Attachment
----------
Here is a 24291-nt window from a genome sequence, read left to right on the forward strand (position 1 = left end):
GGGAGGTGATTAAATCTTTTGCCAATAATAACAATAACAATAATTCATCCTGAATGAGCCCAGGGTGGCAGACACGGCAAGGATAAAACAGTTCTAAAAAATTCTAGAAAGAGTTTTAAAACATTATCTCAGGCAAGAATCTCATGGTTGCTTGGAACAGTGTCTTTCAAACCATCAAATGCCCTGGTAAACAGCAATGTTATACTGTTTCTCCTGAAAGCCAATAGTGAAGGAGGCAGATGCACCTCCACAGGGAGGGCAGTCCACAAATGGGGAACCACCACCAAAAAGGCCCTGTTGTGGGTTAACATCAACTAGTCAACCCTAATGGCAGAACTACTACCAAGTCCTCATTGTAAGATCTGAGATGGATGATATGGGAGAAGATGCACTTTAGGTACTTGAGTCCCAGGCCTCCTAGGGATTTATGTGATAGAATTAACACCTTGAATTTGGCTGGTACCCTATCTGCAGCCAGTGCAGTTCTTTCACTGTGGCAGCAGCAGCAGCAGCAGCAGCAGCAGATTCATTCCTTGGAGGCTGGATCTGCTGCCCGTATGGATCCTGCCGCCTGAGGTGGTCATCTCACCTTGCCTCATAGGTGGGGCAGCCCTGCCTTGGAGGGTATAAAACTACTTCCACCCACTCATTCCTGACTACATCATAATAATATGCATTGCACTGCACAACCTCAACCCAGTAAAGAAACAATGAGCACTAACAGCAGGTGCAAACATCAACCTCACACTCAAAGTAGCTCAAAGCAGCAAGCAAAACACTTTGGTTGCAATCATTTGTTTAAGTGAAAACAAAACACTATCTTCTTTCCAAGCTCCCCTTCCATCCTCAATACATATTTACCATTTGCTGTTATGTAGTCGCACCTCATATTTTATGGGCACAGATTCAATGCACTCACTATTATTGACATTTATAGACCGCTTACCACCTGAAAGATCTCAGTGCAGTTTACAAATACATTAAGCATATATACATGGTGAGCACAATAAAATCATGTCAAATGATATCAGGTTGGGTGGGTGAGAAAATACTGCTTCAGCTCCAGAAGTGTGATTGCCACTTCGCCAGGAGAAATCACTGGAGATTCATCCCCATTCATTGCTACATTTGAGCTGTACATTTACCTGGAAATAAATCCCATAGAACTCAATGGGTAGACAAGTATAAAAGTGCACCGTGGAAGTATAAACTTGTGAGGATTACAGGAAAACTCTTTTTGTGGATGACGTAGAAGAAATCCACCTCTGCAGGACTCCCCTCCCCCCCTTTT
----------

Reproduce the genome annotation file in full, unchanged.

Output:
Here is a 24291-nt window from a genome sequence, read left to right on the forward strand (position 1 = left end):
GGGAGGTGATTAAATCTTTTGCCAATAATAACAATAACAATAATTCATCCTGAATGAGCCCAGGGTGGCAGACACGGCAAGGATAAAACAGTTCTAAAAAATTCTAGAAAGAGTTTTAAAACATTATCTCAGGCAAGAATCTCATGGTTGCTTGGAACAGTGTCTTTCAAACCATCAAATGCCCTGGTAAACAGCAATGTTATACTGTTTCTCCTGAAAGCCAATAGTGAAGGAGGCAGATGCACCTCCACAGGGAGGGCAGTCCACAAATGGGGAACCACCACCAAAAAGGCCCTGTTGTGGGTTAACATCAACTAGTCAACCCTAATGGCAGAACTACTACCAAGTCCTCATTGTAAGATCTGAGATGGATGATATGGGAGAAGATGCACTTTAGGTACTTGAGTCCCAGGCCTCCTAGGGATTTATGTGATAGAATTAACACCTTGAATTTGGCTGGTACCCTATCTGCAGCCAGTGCAGTTCTTTCACTGTGGCAGCAGCAGCAGCAGCAGCAGCAGCAGATTCATTCCTTGGAGGCTGGATCTGCTGCCCGTATGGATCCTGCCGCCTGAGGTGGTCATCTCACCTTGCCTCATAGGTGGGGCAGCCCTGCCTTGGAGGGTATAAAACTACTTCCACCCACTCATTCCTGACTACATCATAATAATATGCATTGCACTGCACAACCTCAACCCAGTAAAGAAACAATGAGCACTAACAGCAGGTGCAAACATCAACCTCACACTCAAAGTAGCTCAAAGCAGCAAGCAAAACACTTTGGTTGCAATCATTTGTTTAAGTGAAAACAAAACACTATCTTCTTTCCAAGCTCCCCTTCCATCCTCAATACATATTTACCATTTGCTGTTATGTAGTCGCACCTCATATTTTATGGGCACAGATTCAATGCACTCACTATTATTGACATTTATAGACCGCTTACCACCTGAAAGATCTCAGTGCAGTTTACAAATACATTAAGCATATATACATGGTGAGCACAATAAAATCATGTCAAATGATATCAGGTTGGGTGGGTGAGAAAATACTGCTTCAGCTCCAGAAGTGTGATTGCCACTTCGCCAGGAGAAATCACTGGAGATTCATCCCCATTCATTGCTACATTTGAGCTGTACATTTACCTGGAAATAAATCCCATAGAACTCAATGGGTAGACAAGTATAAAAGTGCACCGTGGAAGTATAAACTTGTGAGGATTACAGGAAAACTCTTTTTGTGGATGACGTAGAAGAAATCCACCTCTGCAGGACTCCCCTCCCCCCCTTTT